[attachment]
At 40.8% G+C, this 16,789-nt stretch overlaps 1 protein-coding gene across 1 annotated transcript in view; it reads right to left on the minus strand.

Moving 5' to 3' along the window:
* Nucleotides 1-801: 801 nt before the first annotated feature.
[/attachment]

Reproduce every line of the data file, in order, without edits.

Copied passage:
At 40.8% G+C, this 16,789-nt stretch overlaps 1 protein-coding gene across 1 annotated transcript in view; it reads right to left on the minus strand.

Moving 5' to 3' along the window:
* Nucleotides 1-801: 801 nt before the first annotated feature.